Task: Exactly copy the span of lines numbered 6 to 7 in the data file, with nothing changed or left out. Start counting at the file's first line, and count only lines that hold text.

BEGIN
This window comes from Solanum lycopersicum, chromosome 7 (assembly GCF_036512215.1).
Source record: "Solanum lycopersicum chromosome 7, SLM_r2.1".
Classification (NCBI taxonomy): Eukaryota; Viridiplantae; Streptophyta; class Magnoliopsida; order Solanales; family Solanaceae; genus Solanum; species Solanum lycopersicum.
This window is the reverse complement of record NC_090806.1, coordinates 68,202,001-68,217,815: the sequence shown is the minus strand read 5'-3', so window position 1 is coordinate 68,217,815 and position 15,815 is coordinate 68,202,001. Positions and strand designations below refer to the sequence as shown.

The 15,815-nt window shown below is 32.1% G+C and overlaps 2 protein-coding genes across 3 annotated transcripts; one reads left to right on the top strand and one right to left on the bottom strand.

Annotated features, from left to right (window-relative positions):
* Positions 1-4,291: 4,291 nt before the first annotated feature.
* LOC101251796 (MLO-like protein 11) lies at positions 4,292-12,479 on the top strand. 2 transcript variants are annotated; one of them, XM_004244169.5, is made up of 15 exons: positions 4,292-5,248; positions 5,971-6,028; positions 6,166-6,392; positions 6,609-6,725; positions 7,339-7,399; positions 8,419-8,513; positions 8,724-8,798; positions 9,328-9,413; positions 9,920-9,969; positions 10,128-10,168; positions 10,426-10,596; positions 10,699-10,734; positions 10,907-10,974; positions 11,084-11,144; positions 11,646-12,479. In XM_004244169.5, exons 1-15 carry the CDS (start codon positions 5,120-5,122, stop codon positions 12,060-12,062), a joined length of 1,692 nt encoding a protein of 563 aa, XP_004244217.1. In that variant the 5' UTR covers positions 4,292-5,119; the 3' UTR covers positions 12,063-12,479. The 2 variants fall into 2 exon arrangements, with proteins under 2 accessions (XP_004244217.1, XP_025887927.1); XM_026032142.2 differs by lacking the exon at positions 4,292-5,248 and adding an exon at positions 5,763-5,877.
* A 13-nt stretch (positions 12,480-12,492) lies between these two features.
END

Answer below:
Annotated features, from left to right (window-relative positions):
* Positions 1-4,291: 4,291 nt before the first annotated feature.